Regions

Altice to buy Cablevision for $17.7bn including debt

Close
September 18
2:21 AM 2015

Global cable group Altice is acquiring New York-based Cablevision for $17.7bn including debt. This makes Altice as the fourth largest cable provider in the US. Cablevision's CEO James Dolan will hand over the control to a group of Europeans after the Altice deal. Altice will pay $34.90 a share in cash taking the valuation of Cablevision equity to $9.6bn.

Just four months later its bought out deal of Suddenlink, Amsterdam-based multinational cable group Altice has decided to acquire New York-headquartered Cablevision (CVC) for $17.7billion including debt. The deal will position Altice as the fourth largest cable provider in the US. Franco-Israeli billionaire Patrick Drahi-led Altice is set to challenge the other media majors in the days to come. Cablevision's CEO James Dolan, who owns New York Knicks basketball team, will hand over the control to Altice after the deal. 

Recently Altice has bought MidWest US operator Suddenlink for $9.1bn including debt. Now, the latest buyout deal with Cablevision will strengthen Altice with 4.6million customers across 20 states in the US. According to the deal plan as unveiled by Drahi, Altice is paying premium price with an objective of establishing the foothold in the potential US market.

As per the agreed deal, Altice will pay $34.90 a share in cash taking the valuation of Cablevision equity to $9.6bn. This offer is 22 percent premium to Cablevision's stock closing price of $28.54 on Wednesday (16 September). The latest offer price is considered to be 66 percent premium when compared with the price in May. Since then stock price rose amid rumors of the takeover bid. 

In those days, Drahi and the US billionaire John Malone were battling to take over Time Warner Cable. However, John Malone-led Carter Communications and Liberty Global won the deal to acquire Time Warner Cable for $78.7bn. 

Cablevision provides cable and internet services to its three million subscribers. The most of the subscriber base is concentrated in and around New York city. Cablevision also runs a newspaper titled Newsday in addition to few local cable news channels.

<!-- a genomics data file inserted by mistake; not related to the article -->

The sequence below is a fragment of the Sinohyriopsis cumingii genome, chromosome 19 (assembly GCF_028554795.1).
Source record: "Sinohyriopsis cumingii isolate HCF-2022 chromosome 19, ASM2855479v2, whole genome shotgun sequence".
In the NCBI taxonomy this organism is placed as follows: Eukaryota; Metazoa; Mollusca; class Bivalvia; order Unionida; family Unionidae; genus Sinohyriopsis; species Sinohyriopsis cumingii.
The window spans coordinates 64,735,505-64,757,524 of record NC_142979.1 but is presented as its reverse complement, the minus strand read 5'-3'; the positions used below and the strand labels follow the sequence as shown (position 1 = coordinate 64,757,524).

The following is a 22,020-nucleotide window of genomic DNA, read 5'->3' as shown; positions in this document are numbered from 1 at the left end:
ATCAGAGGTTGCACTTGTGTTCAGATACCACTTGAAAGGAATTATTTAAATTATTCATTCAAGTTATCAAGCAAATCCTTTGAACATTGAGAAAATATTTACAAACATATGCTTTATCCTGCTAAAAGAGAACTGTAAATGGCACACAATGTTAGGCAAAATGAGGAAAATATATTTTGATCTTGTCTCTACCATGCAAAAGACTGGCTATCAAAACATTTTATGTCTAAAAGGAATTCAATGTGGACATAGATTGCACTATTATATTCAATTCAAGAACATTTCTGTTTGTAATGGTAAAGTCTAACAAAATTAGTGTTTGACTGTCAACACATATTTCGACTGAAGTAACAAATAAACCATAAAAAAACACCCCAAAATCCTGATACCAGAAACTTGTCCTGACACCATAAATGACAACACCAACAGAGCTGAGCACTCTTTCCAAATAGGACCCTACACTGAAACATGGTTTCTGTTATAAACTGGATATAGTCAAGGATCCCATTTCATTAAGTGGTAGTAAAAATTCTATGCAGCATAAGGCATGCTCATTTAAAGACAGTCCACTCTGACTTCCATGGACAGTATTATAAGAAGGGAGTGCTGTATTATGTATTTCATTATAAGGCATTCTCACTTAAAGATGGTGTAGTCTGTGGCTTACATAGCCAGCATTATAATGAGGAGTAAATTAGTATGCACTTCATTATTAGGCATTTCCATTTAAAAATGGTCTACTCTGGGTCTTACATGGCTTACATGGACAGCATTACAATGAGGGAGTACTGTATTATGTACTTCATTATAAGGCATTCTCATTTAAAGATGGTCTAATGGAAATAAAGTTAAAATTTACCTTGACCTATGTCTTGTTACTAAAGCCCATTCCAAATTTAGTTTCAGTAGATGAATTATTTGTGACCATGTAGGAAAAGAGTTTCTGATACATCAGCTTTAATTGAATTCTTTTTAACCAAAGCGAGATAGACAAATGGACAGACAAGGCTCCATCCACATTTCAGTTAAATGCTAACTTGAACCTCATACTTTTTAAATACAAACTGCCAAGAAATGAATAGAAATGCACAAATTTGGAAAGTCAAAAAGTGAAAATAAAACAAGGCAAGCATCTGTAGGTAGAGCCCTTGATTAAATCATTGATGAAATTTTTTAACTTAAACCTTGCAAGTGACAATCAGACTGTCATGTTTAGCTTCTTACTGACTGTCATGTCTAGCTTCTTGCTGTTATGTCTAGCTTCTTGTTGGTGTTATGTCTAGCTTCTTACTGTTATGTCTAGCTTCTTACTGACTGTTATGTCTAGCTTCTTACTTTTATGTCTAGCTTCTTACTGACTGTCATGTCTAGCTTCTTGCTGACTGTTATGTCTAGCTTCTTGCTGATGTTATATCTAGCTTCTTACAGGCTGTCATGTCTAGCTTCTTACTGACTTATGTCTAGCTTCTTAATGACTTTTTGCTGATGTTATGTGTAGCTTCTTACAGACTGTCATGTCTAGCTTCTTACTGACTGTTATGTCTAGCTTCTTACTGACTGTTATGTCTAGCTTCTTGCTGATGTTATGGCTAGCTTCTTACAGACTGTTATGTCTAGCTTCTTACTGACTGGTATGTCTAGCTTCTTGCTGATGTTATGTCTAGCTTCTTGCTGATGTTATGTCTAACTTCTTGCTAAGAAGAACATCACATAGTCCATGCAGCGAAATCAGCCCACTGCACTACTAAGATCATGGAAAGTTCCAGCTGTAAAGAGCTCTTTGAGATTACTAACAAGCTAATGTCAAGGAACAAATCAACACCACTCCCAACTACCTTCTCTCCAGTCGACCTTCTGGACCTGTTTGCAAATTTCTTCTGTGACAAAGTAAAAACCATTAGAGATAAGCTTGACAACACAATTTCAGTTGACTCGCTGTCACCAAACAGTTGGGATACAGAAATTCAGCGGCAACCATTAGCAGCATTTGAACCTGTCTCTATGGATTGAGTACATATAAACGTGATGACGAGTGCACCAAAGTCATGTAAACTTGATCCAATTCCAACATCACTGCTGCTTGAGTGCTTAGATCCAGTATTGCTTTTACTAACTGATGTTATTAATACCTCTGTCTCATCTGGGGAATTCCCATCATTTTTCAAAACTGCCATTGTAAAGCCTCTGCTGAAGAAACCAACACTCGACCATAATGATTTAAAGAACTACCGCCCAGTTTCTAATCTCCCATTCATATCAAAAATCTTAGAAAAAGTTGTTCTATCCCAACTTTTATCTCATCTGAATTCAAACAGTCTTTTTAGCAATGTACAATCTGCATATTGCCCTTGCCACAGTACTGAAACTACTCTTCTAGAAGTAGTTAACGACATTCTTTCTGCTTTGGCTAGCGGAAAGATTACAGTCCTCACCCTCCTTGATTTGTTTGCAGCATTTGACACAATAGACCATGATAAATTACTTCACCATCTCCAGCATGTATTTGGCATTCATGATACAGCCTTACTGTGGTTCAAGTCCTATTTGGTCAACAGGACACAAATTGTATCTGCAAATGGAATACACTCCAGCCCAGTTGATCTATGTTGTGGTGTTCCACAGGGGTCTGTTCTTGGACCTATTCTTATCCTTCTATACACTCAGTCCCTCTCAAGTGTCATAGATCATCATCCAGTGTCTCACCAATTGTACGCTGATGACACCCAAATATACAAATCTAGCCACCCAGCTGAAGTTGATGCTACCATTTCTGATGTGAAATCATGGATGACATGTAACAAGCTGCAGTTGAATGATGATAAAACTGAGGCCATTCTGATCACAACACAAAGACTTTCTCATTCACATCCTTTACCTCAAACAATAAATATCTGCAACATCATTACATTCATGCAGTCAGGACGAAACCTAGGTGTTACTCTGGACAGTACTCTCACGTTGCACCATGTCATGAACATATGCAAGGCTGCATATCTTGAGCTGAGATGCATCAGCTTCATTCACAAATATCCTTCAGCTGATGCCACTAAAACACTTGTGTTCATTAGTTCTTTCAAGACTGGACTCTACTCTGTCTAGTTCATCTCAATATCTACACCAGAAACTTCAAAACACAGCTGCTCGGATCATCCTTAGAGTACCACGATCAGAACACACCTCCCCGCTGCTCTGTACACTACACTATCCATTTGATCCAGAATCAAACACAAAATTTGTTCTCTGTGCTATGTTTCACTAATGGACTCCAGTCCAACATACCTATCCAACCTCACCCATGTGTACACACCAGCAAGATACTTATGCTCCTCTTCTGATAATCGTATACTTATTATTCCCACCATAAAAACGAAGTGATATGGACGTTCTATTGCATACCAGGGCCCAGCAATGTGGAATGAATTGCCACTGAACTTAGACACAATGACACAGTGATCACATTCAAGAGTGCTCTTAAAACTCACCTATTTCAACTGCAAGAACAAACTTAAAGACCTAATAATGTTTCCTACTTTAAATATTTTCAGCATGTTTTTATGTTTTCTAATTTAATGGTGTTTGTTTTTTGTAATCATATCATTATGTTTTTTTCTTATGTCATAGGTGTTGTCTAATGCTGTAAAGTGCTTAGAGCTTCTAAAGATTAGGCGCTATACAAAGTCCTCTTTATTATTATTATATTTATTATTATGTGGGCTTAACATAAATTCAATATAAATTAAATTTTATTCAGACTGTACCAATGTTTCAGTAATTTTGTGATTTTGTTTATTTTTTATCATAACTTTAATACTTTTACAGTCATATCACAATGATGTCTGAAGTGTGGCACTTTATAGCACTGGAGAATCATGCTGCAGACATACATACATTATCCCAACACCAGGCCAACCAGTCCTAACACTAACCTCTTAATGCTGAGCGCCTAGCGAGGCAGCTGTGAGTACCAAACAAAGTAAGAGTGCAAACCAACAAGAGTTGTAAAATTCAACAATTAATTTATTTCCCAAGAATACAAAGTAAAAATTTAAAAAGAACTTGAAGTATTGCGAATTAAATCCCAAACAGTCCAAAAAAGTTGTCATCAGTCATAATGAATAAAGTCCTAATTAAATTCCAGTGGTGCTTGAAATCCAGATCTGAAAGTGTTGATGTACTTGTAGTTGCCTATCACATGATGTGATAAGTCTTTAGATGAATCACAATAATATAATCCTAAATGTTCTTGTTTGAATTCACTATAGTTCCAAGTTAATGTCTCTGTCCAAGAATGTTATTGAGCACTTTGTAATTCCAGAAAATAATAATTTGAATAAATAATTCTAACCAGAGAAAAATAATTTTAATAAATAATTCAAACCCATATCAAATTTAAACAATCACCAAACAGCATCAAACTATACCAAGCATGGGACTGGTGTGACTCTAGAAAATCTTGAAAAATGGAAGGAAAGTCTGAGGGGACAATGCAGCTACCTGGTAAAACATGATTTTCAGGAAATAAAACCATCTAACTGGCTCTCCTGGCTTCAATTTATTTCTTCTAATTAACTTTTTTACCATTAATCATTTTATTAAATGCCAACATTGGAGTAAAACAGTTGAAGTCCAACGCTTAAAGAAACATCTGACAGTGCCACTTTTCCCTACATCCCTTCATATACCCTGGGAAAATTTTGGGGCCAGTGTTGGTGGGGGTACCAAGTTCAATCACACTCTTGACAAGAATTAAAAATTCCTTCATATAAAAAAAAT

Cablevision's CEO James Dolan, who owns New York Knicks basketball team, will hand over the control to a group of Europeans after the Altice deal. Altice is expected to save $900mn from the combined entities' operational efficiencies and economies of scale.

Private equity (PE) firms BC Partners and the Canada Pension Plan Investment Board hold 24 percent stake in Suddenlink. Both these firms have been given an option take shareholding up to 30 percent in Cablevision.

The Altice buying price puts Cablevision at $18bn including debt as against the current market value of $7.9bn. The deal is considered to be one of the largest merger and acquisitions (M&A) deals in the US this year. 

Amsterdam-based Altice has operations spreading from France to Israel. The market capitalization of Altice stands at euro24billion ($27.1bn). Cablevision stock rose 16 percent after the Wall Street Journal (WSJ) published the news about the Altice deal.   

Drahi said that the acquisition would reinforce his presence in the US market. "We will be in a stronger position as in all other markets in which we operate, to deliver the best services, invest in the most advanced technology and develop innovative products," said Drahi.

The capital structure of Cablevision will be maintained separately from Suddenlink. However, both the companies will work with management and creating a group with 4.6million customers. This facilitates both the companies in utilizing operational efficiencies and economies of scale to explore the national platform to enhance business volume.

© 2022 VCPOST, All rights reserved. Do not reproduce without permission.
Tags
Share

Comments

Join the Conversation

Subscribe to VCpost newsletter

Sign up for our Deals of the Day newsletter.
We will not spam you!

Real Time Analytics